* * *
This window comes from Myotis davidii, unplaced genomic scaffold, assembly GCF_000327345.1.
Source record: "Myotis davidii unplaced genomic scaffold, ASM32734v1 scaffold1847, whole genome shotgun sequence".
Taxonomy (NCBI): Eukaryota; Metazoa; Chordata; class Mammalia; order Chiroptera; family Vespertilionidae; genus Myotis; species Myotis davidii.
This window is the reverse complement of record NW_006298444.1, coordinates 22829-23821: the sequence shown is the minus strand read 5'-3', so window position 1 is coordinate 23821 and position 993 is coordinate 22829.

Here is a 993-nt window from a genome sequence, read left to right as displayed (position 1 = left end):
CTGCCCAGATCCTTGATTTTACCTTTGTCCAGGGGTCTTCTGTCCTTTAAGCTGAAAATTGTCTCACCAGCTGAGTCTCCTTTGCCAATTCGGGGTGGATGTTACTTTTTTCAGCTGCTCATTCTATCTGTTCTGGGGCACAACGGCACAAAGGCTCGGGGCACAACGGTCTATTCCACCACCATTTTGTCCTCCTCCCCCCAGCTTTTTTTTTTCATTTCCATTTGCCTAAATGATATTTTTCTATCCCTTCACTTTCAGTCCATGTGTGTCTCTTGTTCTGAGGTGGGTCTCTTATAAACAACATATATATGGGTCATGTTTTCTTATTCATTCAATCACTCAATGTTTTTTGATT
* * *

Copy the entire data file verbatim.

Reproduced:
This window comes from Myotis davidii, unplaced genomic scaffold, assembly GCF_000327345.1.
Source record: "Myotis davidii unplaced genomic scaffold, ASM32734v1 scaffold1847, whole genome shotgun sequence".
Taxonomy (NCBI): Eukaryota; Metazoa; Chordata; class Mammalia; order Chiroptera; family Vespertilionidae; genus Myotis; species Myotis davidii.
This window is the reverse complement of record NW_006298444.1, coordinates 22829-23821: the sequence shown is the minus strand read 5'-3', so window position 1 is coordinate 23821 and position 993 is coordinate 22829.

Here is a 993-nt window from a genome sequence, read left to right as displayed (position 1 = left end):
CTGCCCAGATCCTTGATTTTACCTTTGTCCAGGGGTCTTCTGTCCTTTAAGCTGAAAATTGTCTCACCAGCTGAGTCTCCTTTGCCAATTCGGGGTGGATGTTACTTTTTTCAGCTGCTCATTCTATCTGTTCTGGGGCACAACGGCACAAAGGCTCGGGGCACAACGGTCTATTCCACCACCATTTTGTCCTCCTCCCCCCAGCTTTTTTTTTTCATTTCCATTTGCCTAAATGATATTTTTCTATCCCTTCACTTTCAGTCCATGTGTGTCTCTTGTTCTGAGGTGGGTCTCTTATAAACAACATATATATGGGTCATGTTTTCTTATTCATTCAATCACTCAATGTTTTTTGATT